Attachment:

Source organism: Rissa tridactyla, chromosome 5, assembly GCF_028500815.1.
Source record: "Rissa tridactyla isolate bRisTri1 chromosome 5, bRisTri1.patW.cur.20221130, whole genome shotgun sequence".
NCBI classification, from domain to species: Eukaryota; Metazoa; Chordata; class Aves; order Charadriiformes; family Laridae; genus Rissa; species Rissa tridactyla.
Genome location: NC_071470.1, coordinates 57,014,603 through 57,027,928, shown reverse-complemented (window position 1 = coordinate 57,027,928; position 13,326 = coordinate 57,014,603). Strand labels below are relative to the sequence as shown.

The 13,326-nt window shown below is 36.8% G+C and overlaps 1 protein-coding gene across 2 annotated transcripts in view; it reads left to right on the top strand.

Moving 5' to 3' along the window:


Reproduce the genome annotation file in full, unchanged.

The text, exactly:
Source organism: Rissa tridactyla, chromosome 5, assembly GCF_028500815.1.
Source record: "Rissa tridactyla isolate bRisTri1 chromosome 5, bRisTri1.patW.cur.20221130, whole genome shotgun sequence".
NCBI classification, from domain to species: Eukaryota; Metazoa; Chordata; class Aves; order Charadriiformes; family Laridae; genus Rissa; species Rissa tridactyla.
Genome location: NC_071470.1, coordinates 57,014,603 through 57,027,928, shown reverse-complemented (window position 1 = coordinate 57,027,928; position 13,326 = coordinate 57,014,603). Strand labels below are relative to the sequence as shown.

The 13,326-nt window shown below is 36.8% G+C and overlaps 1 protein-coding gene across 2 annotated transcripts in view; it reads left to right on the top strand.

Moving 5' to 3' along the window: